A huge motivation for us in continuing to study interactive Machine Learning (iML)  – with a human in the loop  (see our project page) is that modern deep learning models are often considered to be “black-boxes” . A further drawback is that such models have no explicit declarative knowledge representation, hence have difficulty in generating the required explanatory structures – which considerably limits the achievement of their full potential .
Even if we understand the mathematical theories behind the machine model it is still complicated to get insight into the internal working of that model, hence black box models are lacking transparency, consequently we raise the question: “Can we trust our results?”
In fact: “Can we explain how and why a result was achieved?” A classic example is the question “Which objects are similar?”, but an even more interesting question would be to answer “Why are those objects similar?”
We believe that there is growing demand in machine learning approaches, which are not only well performing, but transparent, interpretable and trustworthy. We are currently working on methods and models to reenact the machine decision-making process, to reproduce and to comprehend the learning and knowledge extraction process. This is important, because for decision support it is necessary to understand the causality of learned representations , . If human intelligence is complemented by machine learning and at least in some cases even overruled, humans must still be able to understand, and most of all to be able to interactively influence the machine decision process. This needs context awareness and sensemaking to close the gap between human thinking and machine “thinking”.
A recent, and very interesting discussion with Daniel S. WELD (Artificial Intelligence, Crowdsourcing, Information Extraction) on Explainable AI can be found here:
The interview in essence brings out that most machine learning models are very complicated: deep neural networks operate incredibly quickly, considering thousands of possibilities in seconds before making decisions and Dan Weld points out: “The human brain simply can’t keep up” – and pointed at the example when AlphaGo made an unexpected decision: It is not possible to understand why the algorithm made exactly that choice. Of course this may not be critical in a game – no one gets hurt; however, deploying intelligent machines that we can not understand could set a dangerous precedent in e.g. in our domain: health informatics. According to Dan Weld, understanding and trusting machines is “the key problem to solve” in AI safety, security, data protection and privacy, and it is urgently necessary. He further explains, “Since machine learning is nowadays at the core of pretty much every AI success story, it’s really important for us to be able to understand what is it that the machine learned.” In case a machine learning system is confronted with a “known unknown,” it may recognize its uncertainty with the situation in the given context. However, when it encounters an unknown unknown, it won’t even recognize that this is an uncertain situation: the system will have extremely high confidence that its result is correct – but it still will be wrong, and Dan pointed on the example of classifiers “trained on data that had some regularity in it that’s not reflected in the real world” – which is a problem of having little data or even no available training data (see ) – the problem of “unknown unknowns” is definitely underestimated in the traditional AI community. Governments and businesses can’t afford to deploy highly intelligent AI systems that make unexpected, harmful decisions, especially if these systems are in safety critical environments.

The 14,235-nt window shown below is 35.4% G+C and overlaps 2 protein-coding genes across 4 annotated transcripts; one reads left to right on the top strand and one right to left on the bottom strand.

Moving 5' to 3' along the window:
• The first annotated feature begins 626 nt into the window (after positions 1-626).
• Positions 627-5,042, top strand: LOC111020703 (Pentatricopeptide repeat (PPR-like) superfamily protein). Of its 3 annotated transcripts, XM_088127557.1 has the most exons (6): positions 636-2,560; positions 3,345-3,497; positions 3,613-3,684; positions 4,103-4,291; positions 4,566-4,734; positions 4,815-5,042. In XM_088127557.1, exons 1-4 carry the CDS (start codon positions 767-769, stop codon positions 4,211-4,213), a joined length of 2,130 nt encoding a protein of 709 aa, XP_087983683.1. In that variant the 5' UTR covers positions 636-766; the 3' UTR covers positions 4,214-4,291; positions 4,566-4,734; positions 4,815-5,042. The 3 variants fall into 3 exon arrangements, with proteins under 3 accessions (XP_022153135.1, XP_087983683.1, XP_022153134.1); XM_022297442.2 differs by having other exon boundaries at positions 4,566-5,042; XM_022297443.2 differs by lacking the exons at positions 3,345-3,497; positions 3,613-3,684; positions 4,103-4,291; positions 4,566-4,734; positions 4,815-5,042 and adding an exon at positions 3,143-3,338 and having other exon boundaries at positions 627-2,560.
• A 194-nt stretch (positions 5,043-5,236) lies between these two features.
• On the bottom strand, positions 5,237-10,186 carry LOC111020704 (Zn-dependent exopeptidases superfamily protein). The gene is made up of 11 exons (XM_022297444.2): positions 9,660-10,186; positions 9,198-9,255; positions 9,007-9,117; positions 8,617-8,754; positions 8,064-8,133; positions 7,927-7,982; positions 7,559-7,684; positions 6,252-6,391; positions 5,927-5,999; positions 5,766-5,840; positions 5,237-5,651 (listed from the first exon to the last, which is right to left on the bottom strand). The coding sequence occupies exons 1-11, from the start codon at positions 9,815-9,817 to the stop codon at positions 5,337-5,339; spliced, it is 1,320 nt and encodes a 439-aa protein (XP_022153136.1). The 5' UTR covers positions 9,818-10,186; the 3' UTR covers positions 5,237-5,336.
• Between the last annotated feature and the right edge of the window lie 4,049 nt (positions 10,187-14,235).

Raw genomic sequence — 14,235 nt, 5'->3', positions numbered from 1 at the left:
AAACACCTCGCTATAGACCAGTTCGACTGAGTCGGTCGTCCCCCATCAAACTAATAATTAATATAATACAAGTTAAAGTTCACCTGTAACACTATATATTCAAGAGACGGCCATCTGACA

A huge motivation for this approach are rising legal and privacy aspects, e.g. with the new European General Data Protection Regulation (GDPR and ISO/IEC 27001) entering into force on May, 25, 2018, will make black-box approaches difficult to use in business, because they are not able to explain why a decision has been made.